TAMPA — Buju Banton's attorney claims the government entrapped his client by using a paid informant to convince the reggae star to buy cocaine, according to federal court documents filed Tuesday.
The defense is pushing to have the informant's identity revealed.
"We want to know who this person was and why he was bringing this up with our client ," said Banton's attorney David Markus. "We want to know everything there is to know."
The criminal complaint submitted by Drug Enforcement Administration agents against Banton, 36, whose real name is Mark Myrie, begins on Dec. 8 when the reggae artist met with a confidential source at an undercover, police-controlled warehouse in Sarasota and was presented with a brick of cocaine.
But Markus said his client's contact with the informant began long before that incident.
Banton met the informant aboard a flight from Madrid, Spain to Miami in July 2009, according to the court documents filed Tuesday by Markus.
Banton didn't know the man who sat next to him, but the informant began chatting with Banton during the long flight. Eventually, the conversation turned to the topic of drugs.
Over the next five months, the informant called Banton many times, according to court documents. Many of the conversations were taped.
The men met for lunch at a Fort Lauderdale restaurant on July 27, 2009 when the informant "brought up the subject of cocaine."
When the informant called on Aug. 4, Banton told him to call back later. When he called the next day, Banton told him he couldn't meet because he had rehearsal with his band in New York.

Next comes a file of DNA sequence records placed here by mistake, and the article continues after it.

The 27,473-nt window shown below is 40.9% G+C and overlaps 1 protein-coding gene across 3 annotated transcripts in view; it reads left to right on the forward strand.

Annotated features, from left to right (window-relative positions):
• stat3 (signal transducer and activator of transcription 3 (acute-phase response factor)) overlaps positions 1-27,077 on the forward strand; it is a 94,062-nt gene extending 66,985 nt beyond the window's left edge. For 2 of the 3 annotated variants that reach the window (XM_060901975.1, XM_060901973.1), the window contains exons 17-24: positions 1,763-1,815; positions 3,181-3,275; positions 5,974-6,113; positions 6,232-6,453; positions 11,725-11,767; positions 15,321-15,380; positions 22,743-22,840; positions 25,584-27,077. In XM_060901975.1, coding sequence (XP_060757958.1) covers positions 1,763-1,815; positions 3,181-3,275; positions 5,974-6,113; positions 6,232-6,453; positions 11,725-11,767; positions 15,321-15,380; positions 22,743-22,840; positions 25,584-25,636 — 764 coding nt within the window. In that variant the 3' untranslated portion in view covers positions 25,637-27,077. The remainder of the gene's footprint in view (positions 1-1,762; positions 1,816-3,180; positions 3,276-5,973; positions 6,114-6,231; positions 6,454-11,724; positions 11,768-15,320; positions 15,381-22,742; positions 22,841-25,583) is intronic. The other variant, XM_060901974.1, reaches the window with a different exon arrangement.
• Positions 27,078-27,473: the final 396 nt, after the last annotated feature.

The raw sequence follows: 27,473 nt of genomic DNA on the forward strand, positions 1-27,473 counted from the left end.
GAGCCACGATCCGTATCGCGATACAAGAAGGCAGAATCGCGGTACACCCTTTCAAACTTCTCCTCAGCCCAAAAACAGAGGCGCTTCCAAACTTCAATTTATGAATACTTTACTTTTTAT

The informant called Banton at least twice in September, and both times he dodged the calls. On Oct. 14, the informant called asking for two tickets to Banton's show and a backstage pass.
In early December, the informant told Banton that he needed to talk to him before an upcoming trip to Houston. "So if you come it will be different, that will change a lot of things and start things," court records quote the informant as saying.
On Dec. 8, Banton and an associate met with the man at an undercover warehouse in Sarasota where he was shown the brick of cocaine documented in the arrest report.
Over the next two days Banton's associates allegedly brokered a deal with undercover agents to purchase five kilograms of cocaine for $125,000. The men were arrested on Dec. 10 while attempting to finalize the deal. Banton was arrested at his Broward County home later that day. Batnon, is being held without bail at Pinellas County Jail.
To prove entrapment, Markus will have to show that Banton was not predisposed to engage in criminal behavior and that the government induced him.
"The fact that Mr. Myrie ultimately refused to participate in the conspiracy after the initial meeting further shows the viability of his entrapment defense," Markus said.
Banton's trial is expected to begin in March.
Nicole Hutcheson can be reached at firstname.lastname@example.org or (813)226-3405.